The less-than-ideal way of translating a TV show
And therein lies the crux of the matter: if there is no time, you can’t put in the effort.
It’s not entirely clear to me how much time translators and voice actors have for translating and recording one episode of Game of Thrones. Some Spanish newspapers report that the time between the original airing of an episode and the airing of its dubbed version is 24 hours because HBO is afraid of leaks and piracy. That doesn’t really tell us anything, though, because of course hypothetically, translators and studios could get the show weeks earlier to work on. HBO doesn’t release the English episode the minute it’s completed, after all. Also, an article in El Comercio quotes Spanish voice actors as saying they get sent video material with huge watermarks, which also wouldn’t be necessary if the episode had already aired.
Here’s what Jon Snow’s voice actor had to say in the article: “They have started sending us black episodes with little circles where only the head of our character appears.” (Although from what I hear, that’s pretty much what the actual episode was like…)
So what seems fairly obvious is this: They have little time for translation and voice-over work, they have no script, and if the screen only shows little talking heads in a sea of black, they’ll also not have much context.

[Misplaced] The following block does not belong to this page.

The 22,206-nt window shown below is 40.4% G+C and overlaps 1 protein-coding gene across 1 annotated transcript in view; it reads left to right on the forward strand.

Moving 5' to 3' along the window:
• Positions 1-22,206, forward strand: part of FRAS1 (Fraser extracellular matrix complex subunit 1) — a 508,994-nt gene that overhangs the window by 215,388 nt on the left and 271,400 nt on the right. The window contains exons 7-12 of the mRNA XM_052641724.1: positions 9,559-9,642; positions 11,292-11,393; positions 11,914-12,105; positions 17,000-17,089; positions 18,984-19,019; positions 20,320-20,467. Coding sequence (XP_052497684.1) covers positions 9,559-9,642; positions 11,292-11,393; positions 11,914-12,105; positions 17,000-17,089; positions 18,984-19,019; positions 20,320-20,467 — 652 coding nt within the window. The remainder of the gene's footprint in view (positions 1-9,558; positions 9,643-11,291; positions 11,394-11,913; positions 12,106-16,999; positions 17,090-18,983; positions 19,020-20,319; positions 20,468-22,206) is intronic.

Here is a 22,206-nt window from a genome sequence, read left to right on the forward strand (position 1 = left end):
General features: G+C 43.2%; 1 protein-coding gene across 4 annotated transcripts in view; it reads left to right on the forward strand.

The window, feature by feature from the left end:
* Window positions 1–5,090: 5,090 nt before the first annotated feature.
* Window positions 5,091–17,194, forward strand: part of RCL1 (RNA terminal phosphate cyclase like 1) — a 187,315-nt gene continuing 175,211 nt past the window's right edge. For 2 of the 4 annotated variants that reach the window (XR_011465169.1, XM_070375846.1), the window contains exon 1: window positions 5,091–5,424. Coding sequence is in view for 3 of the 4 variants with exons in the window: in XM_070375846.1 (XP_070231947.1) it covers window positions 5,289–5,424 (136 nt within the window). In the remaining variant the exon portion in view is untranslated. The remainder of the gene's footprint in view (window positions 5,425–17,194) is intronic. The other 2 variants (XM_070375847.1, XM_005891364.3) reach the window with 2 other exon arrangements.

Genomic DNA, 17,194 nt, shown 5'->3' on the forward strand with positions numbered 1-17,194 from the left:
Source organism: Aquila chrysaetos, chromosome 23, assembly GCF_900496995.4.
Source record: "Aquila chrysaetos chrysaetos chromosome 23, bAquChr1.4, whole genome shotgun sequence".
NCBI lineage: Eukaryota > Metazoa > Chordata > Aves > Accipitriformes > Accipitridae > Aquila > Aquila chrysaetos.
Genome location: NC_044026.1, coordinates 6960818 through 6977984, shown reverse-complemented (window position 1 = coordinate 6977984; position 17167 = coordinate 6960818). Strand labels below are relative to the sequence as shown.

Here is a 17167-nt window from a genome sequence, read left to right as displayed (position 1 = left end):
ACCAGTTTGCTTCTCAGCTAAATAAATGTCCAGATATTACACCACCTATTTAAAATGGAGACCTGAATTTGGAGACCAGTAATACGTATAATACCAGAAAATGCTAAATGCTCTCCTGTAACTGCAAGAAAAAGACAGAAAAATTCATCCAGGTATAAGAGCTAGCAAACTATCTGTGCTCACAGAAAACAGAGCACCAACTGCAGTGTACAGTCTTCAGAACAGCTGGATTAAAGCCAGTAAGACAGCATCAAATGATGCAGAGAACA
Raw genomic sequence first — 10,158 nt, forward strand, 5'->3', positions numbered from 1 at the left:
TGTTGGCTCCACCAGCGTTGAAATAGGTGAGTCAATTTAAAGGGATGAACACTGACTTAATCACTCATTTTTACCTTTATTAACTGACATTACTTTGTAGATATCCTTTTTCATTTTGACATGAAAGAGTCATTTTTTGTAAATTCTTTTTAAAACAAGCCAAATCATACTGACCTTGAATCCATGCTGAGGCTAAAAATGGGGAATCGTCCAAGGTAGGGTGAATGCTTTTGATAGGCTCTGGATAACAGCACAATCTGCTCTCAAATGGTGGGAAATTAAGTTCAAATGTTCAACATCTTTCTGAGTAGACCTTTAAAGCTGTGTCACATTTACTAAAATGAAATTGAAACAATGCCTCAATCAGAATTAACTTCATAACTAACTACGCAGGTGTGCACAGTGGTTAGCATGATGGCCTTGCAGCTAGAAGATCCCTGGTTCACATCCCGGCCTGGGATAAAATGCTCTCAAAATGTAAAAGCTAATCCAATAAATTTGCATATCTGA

In light of this, is it really surprising that they couldn’t figure out what was being said, that they may not have had the time or opportunity to ask anyone?
Ways to improve
In order to avoid such mistakes in the future, here’s what I’d suggest: Give translators a script and/or give them the time they need to create a good translation. Also, trust that they will honor their NDAs and don’t be so worried about leaks. I honestly believe that people want to pay for their entertainment, whether it’s books, movies, TV shows or anything else. And if not, any attempt to prevent piracy still won’t prevent a show from being torrented hours after release. So let’s give professionals a chance to do their job right and help provide good quality content to the happy audience.